CFRB (1010 kHz), began broadcasting in 1927. The original transmitter site was at Aurora, Ontario, and the approximate power was 15 kW. Tubes used in the first transmitters were manufactured by the Rogers vacuum tube company. Indeed, the name of the radio station reflects the Rogers involvement in radio broadcasting, "Canada's First Rogers Batteryless".
In 1946, a new transmitter site was opened at Clarkson, Ontario (the present site), and was the first 50 kW DA-2 array in the British Commonwealth. The array was four 250' towers, fed by open-wire transmission lines from the phasing system within the main building. The transmitters were by RCA, a BT50-F and a BT10-F (50 kW and 10 kW). The normal operating power into the array (Day and Night patterns) was 50 kW.
In 1971, two new 550' towers were erected and the phasing equipment location was changed to the largest of the four field buildings. Construction planning was such that the technical staff was able to switch between the "old" array and the "new" array with minimal loss of air time, to facilitate adjustment of the tuning and phasing equipment for the new array (two towers were common to both arrays).
In 1981, the present facility was opened, utilizing the existing field equipment, but providing a completely new Main Building, with new 50 kW transmitters and control equipment. Again, planning was such that the cutover was made to the new building on April 6, 1981, with less than 10 seconds of lost air time.
The transmitters were built by Continental Electronics of Dallas, Texas, and are designated Model 317C-2. They are capable of a maximum output power of 61 kW at 100% modulation. The final amplifier stage uses two high power tetrode tubes connected in a high-efficiency screen-modulated amplifier, known in the industry as the Weldon Linear. The transmitters are equipped with an automatic power cutback to 12.5 kW in the event of an antenna system fault.
The program material for CFRB is relayed to the transmitter site by two methods. The first is a stereo, 950 MHz link. The second is a pair of matched stereo lines from 2 St. Clair Avenue West to the transmitter site. CFRB transmits in C-QUAM AM stereo, which is the only type of AM-stereo system allowed in Canada. This system operates in a classic manner, with the L+R information amplitude modulating the carrier to the maximum of 1.0 radians, for 100% L-R. In the receiver, this information is recovered by conventional amplitude and phase detection methods, and added algebraically to produce the resultant L and R information. The math is: (L+R) + (L-R) = 2L; (L+R) - (L-R) = 2R. There are decoder chips available for this system.
Control of the CFRB Transmitter Plant is done from the remote point of the studios, through a custom system, utilizing FSK methods, and manufactured by Uni-Tel. At the transmitter site, commands are interpreted by, and some indications are given back with, a CFRB-designed Plant Control System, based around a Struthers-Dunn Process Controller. This microprocessor-based dedicated device does the necessary operations and status checks to permit (for example), a five step pattern change to be accomplished in about 310 milliseconds, with greater safeguards for the equipment than would be possible in a relay-based system of comparable size and cost. The controller also continously investigates the status of certain equipment and sounds alarms if out-of-limits conditions exist.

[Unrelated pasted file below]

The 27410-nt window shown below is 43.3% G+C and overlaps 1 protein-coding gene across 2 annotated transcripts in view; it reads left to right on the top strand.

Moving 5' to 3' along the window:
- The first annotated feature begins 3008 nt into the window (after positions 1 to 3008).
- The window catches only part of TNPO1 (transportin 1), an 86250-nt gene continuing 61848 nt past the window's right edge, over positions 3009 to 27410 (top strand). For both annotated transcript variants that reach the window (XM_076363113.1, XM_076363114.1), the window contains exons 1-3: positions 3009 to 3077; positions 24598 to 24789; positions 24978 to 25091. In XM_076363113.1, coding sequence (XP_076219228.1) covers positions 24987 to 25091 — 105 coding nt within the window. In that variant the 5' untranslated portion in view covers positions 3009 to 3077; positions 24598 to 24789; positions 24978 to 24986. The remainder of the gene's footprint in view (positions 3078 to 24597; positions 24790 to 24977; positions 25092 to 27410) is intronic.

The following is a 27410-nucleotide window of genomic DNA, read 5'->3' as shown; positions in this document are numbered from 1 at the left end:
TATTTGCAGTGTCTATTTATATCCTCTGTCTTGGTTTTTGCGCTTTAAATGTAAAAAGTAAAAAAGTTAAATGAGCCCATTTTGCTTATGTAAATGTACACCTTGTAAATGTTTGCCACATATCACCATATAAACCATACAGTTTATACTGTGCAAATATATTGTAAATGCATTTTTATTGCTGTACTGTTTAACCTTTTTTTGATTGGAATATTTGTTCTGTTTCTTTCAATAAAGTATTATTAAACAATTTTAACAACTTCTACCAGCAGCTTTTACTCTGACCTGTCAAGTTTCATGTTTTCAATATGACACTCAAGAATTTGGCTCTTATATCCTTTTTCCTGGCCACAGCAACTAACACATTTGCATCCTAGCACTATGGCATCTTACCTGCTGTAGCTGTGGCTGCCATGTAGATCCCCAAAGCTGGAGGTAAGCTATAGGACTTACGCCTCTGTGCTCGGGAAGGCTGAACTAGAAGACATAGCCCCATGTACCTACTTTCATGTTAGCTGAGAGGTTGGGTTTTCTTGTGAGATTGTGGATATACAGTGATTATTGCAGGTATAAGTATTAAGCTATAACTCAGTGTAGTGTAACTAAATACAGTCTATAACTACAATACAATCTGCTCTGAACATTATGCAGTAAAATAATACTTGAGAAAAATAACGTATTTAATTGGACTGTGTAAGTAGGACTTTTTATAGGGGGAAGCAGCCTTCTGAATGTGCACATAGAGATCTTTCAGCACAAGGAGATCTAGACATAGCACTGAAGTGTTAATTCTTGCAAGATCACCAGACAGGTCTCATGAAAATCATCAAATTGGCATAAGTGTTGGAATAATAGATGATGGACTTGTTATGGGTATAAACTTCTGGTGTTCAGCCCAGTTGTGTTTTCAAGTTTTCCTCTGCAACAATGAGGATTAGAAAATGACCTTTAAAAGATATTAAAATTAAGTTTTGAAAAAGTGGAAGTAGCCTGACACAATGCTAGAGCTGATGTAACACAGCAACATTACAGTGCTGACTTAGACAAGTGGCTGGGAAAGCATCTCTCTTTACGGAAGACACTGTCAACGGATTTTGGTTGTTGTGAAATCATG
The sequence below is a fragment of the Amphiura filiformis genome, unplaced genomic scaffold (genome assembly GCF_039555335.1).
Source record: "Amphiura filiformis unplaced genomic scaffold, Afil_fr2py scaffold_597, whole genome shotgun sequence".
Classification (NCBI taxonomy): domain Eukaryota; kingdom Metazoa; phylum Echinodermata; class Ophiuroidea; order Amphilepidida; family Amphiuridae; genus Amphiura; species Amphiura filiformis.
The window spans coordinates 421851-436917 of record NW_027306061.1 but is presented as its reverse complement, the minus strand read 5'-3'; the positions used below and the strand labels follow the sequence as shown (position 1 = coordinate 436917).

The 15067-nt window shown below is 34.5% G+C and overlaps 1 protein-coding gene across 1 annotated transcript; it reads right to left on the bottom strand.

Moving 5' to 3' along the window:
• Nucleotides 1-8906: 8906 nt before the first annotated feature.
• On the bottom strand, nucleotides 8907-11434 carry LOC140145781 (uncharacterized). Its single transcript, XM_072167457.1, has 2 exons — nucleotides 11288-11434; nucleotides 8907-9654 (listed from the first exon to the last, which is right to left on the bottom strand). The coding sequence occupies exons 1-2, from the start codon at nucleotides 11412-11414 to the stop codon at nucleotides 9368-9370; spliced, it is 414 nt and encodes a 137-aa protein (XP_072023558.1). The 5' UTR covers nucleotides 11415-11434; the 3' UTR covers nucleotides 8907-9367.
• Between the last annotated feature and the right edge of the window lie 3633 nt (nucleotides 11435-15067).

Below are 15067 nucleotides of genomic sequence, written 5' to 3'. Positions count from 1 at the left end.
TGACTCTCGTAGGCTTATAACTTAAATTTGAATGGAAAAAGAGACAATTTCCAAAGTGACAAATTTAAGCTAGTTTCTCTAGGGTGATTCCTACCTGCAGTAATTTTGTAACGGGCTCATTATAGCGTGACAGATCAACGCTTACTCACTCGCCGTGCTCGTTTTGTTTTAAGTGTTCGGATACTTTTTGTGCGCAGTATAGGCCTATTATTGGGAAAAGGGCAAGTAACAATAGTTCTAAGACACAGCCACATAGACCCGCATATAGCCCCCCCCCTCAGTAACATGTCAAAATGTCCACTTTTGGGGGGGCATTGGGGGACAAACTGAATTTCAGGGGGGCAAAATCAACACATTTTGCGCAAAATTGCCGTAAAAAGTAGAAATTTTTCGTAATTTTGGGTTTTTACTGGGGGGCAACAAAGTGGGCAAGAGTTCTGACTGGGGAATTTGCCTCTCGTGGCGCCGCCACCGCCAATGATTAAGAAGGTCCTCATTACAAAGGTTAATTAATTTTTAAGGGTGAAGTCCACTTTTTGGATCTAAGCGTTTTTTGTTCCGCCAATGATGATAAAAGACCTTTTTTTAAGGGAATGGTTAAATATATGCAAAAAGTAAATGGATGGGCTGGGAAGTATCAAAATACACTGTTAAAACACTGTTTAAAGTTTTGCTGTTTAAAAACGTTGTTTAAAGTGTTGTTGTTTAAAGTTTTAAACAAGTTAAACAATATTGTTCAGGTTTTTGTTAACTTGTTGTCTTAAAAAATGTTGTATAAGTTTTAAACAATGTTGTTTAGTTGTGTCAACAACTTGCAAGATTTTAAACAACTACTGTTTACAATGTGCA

CFRX (6.070 MHz), began broadcasting at 7:30 am on February 11th, 1937. CFRX has always been co-sited with CFRB, but has used a separate antenna system. The original antenna system consisted of two 50' vertical towers, configured for a directional radiation pattern to the north-west. The present CFRX array consists of one 50' vertical and provides an omni-directional pattern.
The original CFRX transmitter was designed and built by CFRB technical personnel at the first CFRB transmitter site in Aurora, Ontario. The power output of CFRX has always been 1,000 watts, although in the latter years with the old transmitter, that was difficult to maintain. Problems continued to appear in the operation and maintenance of the original homebuilt transmitter, with a resulting deterioration in audio quality.
Early in 1983 the decision was made to purchase and install a new 1 kW transmitter for CFRX. This transmitter was delivered in December of 1983 and was commissioned December 31. The new facility is located in a room next to the CFRB transmitters. The transmitter was manufactured by Elcom-Bauer of Sacramento, California. (You can see a picture of the 'old' CFRX transmitter in the Photos section of this site). The design is basically their Model 701B, with the tank circuit of the final stage redesigned and an RF driver stage added after the standard RF oscillator card. The transmitter is now designated a 701B-HF. It is a classic plate-modulated design and is capable of producing high levels of modulation continuously, as is required for a 24-hour-a-day operation of CFRX.
The program material is derived from the same links as used for CFRB and is processed at the CFRX audio rack, using CRL processors. The programming is a simulcast of CFRB.
A new solid state shortwave transmitter made by Armstrong Transmitter Corporation (see there web site in the Links section) replaced the Elcom Bauer a few years ago. The transmitter is capable of a little over 1,000 watts output but its been turned down to about 900 watts. The new CFRX transmitter is actually a redesigned AM transmitter.
Reception reports for CFRB and CFRX are always welcome and a QSL card is sent out upon receiving an accurate report. Reports may be sent to: firstname.lastname@example.org